Hightower said the Bernie Sanders movement highlights an economic populism that used to be the way Texas Democrats dominated with working men and women. Access to health care, college education and a healthy distrust of corporate greed are all elements of the Sanders rise to prominence that could be tools for Democrats in Texas to finally win back the state, he said.
"We reach out to real working stiffs and farmers," Hightower said. "We can turn people out."
It worked in San Antonio earlier this year. There, Our Revolution put its organizing skills on the front lines to help history teacher John Courage win an uphill battle to get on the city council in one of the city's more conservative districts.
On the campaign trail
In Houston this month, Our Revolution's national office endorsed Elizabeth Santos in the runoff election for the Houston ISD. That resulted in Our Revolution touting Santos on its social media sites and directing people to donate to her campaign. Santos won.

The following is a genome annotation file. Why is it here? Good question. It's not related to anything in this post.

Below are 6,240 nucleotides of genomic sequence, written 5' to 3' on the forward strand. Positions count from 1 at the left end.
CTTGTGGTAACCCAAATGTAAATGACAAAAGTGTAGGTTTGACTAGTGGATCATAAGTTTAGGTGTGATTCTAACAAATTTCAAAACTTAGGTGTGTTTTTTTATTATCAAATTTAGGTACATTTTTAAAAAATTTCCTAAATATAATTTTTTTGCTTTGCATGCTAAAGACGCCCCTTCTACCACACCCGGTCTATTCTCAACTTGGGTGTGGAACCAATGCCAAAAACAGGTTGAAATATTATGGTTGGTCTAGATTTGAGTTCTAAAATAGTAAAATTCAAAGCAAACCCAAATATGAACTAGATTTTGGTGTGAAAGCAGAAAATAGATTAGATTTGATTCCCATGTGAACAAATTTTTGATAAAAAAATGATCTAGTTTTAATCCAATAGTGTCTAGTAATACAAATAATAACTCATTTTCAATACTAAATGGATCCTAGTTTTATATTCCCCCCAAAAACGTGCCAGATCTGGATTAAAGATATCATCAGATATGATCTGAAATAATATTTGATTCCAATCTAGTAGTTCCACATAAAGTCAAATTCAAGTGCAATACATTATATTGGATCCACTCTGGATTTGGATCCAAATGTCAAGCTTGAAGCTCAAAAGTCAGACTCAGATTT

But in Dallas, the results were more mixed. First-time candidate Lori Kirkpatrick rode support from the Our Revolution group to nearly win a school board seat on the Dallas Independent School District earlier this year. But Republican activists fought back in a runoff election with mailers that slammed warned Kirkpatrick would bring "Bernie Sanders-style liberalism to Dallas Schools."
Few races reflect the challenge and potential more than the U.S. Senate race where Democrat Beto O'Rourke, a one time Hillary Clinton superdelegate, touts issues that sound like a page straight from a Sanders platform book.